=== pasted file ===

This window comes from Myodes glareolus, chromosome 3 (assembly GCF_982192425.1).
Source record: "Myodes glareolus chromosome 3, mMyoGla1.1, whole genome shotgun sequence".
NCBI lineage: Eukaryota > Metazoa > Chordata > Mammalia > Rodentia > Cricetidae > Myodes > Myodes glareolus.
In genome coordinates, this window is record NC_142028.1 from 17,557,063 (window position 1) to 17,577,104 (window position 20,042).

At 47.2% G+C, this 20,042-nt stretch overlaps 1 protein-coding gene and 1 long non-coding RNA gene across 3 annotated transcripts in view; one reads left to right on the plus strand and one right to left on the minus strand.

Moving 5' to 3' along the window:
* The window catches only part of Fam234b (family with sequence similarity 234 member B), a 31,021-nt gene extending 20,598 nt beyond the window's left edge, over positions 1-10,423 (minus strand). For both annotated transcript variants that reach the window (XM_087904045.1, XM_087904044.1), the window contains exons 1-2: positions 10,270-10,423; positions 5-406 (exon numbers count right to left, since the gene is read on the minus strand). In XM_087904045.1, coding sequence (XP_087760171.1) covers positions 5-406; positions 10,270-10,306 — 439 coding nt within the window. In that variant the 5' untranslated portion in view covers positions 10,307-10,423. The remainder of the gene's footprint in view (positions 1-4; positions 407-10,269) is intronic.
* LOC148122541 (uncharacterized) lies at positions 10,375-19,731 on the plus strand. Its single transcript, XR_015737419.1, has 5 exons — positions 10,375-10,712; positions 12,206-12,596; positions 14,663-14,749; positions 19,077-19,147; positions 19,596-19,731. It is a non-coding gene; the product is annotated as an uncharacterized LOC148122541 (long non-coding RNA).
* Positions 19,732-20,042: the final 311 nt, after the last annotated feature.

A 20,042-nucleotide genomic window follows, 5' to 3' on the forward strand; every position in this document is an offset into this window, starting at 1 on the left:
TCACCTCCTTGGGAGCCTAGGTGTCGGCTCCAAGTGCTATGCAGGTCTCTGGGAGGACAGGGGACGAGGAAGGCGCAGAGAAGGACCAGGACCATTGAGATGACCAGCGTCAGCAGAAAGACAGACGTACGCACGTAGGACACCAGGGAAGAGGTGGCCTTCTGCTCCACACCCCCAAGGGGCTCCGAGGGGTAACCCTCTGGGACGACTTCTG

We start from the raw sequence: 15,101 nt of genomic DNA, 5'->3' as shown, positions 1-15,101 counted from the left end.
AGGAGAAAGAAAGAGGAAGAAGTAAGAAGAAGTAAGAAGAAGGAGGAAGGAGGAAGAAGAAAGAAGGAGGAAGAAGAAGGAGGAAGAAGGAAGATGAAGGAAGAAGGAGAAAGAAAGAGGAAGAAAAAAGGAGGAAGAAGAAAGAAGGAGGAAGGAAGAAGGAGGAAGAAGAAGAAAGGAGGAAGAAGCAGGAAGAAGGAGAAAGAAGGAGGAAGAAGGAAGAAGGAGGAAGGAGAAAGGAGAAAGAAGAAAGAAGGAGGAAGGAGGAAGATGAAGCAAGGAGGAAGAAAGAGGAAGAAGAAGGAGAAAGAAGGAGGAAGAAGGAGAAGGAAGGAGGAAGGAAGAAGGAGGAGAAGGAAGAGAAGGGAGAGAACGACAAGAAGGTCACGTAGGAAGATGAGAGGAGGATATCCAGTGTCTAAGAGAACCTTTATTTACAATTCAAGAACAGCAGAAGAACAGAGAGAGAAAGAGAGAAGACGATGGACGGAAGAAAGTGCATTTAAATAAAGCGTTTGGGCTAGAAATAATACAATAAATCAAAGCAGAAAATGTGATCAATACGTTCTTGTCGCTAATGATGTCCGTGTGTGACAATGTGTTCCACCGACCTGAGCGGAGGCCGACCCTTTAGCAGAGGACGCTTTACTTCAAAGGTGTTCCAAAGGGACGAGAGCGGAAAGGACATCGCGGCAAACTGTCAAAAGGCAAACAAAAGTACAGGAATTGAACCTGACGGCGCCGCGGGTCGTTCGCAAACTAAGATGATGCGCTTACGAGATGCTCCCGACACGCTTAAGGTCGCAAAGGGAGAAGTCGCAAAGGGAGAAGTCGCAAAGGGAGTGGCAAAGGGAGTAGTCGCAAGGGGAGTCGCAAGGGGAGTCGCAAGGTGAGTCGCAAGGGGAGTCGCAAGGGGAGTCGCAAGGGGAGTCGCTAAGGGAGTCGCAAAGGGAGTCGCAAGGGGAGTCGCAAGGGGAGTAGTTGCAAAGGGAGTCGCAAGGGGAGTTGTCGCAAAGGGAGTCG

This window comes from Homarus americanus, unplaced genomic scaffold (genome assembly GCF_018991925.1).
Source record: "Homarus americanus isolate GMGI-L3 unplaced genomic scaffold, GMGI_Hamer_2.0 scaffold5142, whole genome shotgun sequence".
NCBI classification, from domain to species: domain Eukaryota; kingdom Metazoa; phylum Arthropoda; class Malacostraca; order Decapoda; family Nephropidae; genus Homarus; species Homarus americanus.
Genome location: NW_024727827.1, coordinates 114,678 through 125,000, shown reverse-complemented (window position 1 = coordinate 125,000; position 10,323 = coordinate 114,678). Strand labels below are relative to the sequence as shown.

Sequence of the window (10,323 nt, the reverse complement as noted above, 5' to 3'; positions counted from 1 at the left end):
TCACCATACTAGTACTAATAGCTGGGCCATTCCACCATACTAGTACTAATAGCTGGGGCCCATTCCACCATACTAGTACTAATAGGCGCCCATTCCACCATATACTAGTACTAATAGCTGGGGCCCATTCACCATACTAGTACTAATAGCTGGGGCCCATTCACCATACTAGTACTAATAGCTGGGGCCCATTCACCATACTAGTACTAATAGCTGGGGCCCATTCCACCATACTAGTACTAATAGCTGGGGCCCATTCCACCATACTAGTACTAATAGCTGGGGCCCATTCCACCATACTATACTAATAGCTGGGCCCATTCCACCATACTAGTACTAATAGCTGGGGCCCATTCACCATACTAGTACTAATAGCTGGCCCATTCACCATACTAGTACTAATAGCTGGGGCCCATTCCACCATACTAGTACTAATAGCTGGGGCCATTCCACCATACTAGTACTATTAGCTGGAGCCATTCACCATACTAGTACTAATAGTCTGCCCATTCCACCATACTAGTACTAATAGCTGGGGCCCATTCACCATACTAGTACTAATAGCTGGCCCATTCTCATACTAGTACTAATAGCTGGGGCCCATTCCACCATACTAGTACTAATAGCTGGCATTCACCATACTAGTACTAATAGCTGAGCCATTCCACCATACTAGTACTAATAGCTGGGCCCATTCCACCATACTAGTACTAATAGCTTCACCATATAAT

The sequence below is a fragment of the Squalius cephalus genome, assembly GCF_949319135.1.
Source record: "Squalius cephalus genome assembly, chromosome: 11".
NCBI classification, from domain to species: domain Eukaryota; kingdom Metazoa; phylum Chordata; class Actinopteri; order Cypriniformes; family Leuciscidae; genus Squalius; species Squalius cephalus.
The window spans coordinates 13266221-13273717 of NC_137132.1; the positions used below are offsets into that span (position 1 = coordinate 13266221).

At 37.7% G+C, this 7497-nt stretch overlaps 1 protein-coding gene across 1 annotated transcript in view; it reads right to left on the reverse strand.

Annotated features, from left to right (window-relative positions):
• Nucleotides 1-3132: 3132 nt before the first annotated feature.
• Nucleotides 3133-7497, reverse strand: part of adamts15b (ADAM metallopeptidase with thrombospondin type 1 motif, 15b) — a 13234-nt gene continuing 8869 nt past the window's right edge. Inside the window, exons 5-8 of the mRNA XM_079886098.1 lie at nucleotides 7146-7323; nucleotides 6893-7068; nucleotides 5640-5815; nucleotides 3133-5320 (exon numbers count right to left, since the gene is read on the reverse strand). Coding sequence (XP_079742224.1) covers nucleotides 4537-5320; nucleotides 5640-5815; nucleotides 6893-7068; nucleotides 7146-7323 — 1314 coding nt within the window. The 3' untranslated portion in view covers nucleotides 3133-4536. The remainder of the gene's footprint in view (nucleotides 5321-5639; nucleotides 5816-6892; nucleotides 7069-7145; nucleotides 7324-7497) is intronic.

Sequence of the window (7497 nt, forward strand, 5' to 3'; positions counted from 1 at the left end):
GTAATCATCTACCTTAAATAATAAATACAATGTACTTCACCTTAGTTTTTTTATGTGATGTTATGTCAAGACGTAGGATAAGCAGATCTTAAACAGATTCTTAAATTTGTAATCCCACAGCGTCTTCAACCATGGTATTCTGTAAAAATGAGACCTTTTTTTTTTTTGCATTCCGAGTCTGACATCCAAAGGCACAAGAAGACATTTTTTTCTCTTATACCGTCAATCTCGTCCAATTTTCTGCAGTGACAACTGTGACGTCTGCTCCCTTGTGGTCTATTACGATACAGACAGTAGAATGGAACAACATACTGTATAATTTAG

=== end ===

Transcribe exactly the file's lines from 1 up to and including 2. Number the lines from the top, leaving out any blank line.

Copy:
This window comes from Myodes glareolus, chromosome 3 (assembly GCF_982192425.1).
Source record: "Myodes glareolus chromosome 3, mMyoGla1.1, whole genome shotgun sequence".